VOTE-PROBE ARRESTS INCLUDE COUNCILMEN

Troy council president, who is among four charged in absentee ballot case dating to 2009, pleads not guilty

BOB GARDINIER STAFF WRITER
Section: Main,  Page: A1

Date: Wednesday, December 21, 2011

Correction: The sentence for Troy Councilman John Brown was incorrect in an A1 story Wednesday. He will be sentenced to six months in jail and five years of probation.

TROY -- The City Council president, a councilman and two others were arrested Tuesday and charged with felonies for allegedly forging absentee ballots in the 2009 primary to benefit Democratic candidates.


Those arrested early Tuesday included City Council President Clement Campana, Councilman John Brown and political operatives Anthony Renna and Anthony DeFiglio.


So far seven elected or appointed officials and operatives have been charged in the two-year probe into allegations that scores of absentee ballots were forged to benefit Democratic candidates in the 2009 Working Families Party primary. Most voters targeted lived in Troy Housing Authority apartments and rarely, if ever, voted. They were allegedly targeted because they were unfamiliar with the process.


Campana appeared with his attorney, E. Stewart Jones, and was arraigned on an indictment charging him with first-degree falsifying business records and four counts of illegal voting, all felonies; and a count of conspiracy to promote or prevent election, a misdemeanor.


He could face up to seven years on the charges.


Campana appeared before visiting Supreme Court Justice George J. Pulver Jr. and pleaded not guilty and was released on his own recognizance pending further court action. Campana, who refused comment, did not seek re-election so he will be council president only until the end of the year.


"Clem has been waiting a long time for his day in court and will be found not guilty," Jones said following the court session.


Brown, a Democratic councilman, also appeared before Pulver and decided to forgo indictment and plead guilty to a felony count of second-degree criminal possession of a forged instrument lodged against him by Special Prosecutor Trey Smith.


"I knowingly submitted a forged ballot before the election was final," Brown told Pulver when ask to explain what he did.


Brown will be sentenced to 60 days in jail and five years of probation.


Brown did not seek re-election and will be off the council by year's end.


Also entering pleas Tuesday were Democratic operatives Anthony Renna and Anthony DeFiglio.


Renna pleaded guilty to second-degree forgery and will be sentenced to community service.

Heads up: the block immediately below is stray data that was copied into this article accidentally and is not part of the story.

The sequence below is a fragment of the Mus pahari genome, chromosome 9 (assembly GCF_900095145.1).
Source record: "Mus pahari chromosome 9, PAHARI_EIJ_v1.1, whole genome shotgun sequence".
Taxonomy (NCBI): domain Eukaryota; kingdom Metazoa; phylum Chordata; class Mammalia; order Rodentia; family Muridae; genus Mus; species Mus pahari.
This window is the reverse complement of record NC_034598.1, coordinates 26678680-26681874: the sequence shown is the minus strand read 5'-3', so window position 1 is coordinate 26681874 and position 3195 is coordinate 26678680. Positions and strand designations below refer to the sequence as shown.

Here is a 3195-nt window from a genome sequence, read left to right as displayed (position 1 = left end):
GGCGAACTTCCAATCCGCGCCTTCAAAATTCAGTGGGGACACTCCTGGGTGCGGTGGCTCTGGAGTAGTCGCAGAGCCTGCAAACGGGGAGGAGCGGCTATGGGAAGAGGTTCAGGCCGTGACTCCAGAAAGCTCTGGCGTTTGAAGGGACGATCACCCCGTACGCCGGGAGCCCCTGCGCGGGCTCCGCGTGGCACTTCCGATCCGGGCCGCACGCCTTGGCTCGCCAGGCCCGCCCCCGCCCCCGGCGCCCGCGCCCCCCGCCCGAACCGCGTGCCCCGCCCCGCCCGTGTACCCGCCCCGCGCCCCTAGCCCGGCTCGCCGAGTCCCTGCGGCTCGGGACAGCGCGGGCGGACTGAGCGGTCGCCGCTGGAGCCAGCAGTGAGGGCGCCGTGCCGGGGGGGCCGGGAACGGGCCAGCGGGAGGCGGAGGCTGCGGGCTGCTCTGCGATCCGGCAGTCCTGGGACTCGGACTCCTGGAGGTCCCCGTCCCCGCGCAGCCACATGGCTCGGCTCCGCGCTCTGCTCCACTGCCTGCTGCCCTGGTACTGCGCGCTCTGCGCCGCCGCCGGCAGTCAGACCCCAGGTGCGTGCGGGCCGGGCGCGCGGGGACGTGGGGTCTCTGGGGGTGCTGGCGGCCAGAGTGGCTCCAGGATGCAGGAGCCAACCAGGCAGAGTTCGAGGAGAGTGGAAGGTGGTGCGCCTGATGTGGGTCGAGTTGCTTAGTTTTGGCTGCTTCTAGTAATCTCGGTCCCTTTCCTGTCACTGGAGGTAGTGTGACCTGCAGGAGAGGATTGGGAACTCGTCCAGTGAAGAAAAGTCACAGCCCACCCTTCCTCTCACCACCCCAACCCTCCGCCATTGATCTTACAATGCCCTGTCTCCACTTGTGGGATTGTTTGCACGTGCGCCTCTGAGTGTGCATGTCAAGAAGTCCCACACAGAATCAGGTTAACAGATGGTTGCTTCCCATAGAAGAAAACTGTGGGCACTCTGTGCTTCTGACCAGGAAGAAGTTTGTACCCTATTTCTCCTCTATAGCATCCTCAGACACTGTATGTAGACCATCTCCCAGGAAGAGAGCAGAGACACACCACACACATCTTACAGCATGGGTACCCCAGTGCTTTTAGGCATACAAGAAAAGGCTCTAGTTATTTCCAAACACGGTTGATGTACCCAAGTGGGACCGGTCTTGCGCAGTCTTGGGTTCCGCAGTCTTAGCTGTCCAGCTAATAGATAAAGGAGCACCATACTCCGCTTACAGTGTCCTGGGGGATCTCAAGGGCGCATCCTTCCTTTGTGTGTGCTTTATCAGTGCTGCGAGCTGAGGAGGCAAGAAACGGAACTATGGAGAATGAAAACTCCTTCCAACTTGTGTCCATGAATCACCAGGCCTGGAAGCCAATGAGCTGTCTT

"I forged a ballot on Sept. 14, 2009 in the name of voter Peter Testa," Renna admitted to Pulver.


DeFiglio, a former Troy Housing Authority clerk, pleaded guilty to first-degree falsifying business records.


"I solicited an absentee ballot vote from Elizabeth Montalvo and had her leave some fields blank," DeFiglio told Pulver.


"You purposely left fields blank so you could falsify the vote?" Smith asked DeFiglio.


"Yes, that's right," DeFiglio replied.


DeFiglio's sentence is yet to be determined but Pulver told him it would not involve jail or prison time.


All were released on their own recognizance and none of the men commented after the court session. Sentencing dates have not been set.


Brown's brother Dan Brown, a political operative, was also named as a target early on in the investigation and recently testified before the grand jury. Brown's attorney, Phil Steck, has said his client received immunity from prosecution for his testimony.


Renna, a City Council aide and former city marshal, appeared Dec. 6 before the grand jury without counsel. Renna is a fixture in city Democratic campaign circles.


John Brown spent most of the day Oct. 27 in front of the special grand jury. Campana previously said he refused to testify before the grand jury.


DeFiglio, who in a statement to investigators said that absentee ballot rigging in the city was a "normal political tactic," testified before the first grand jury on Dec. 8, 2010.


Last year, the first grand jury indicted Councilman Michael LoPorto and Democratic County Elections Commissioner Edward McDonough on numerous felony forgery charges. They face trial next month.


Smith also entered a decision Tuesday dropping 13 of the 42 counts against LoPorto because a handwriting expert concluded that former city clerk William McInerney forged the ballots and not LoPorto.


In August, McInerney pleaded guilty to a charge that he signed a voter's signature to an absentee primary ballot in 2009. His sentencing is pending.


Councilmen Kevin McGrath and Gary Galuski have testified before the grand juries, as have several voters and board of elections workers.


McGrath cooperated and was granted immunity, but Smith said Tuesday that grand jurors failed to hear enough evidence to charge Galuski.


"I would like the public to know that if there is anyone out there who can provide information on Mr. Galuski forging any ballots to call State Police Investigator John Ogden at 279-4427," Smith said.


Reach Bob Gardinier at 454-5696 or bgardinier@timesunion.com.





PULLOUT:


"Clem has been waiting a long time for his day in court and will be found not guilty."


E. Stewart Jones


Attorney for Clement Campana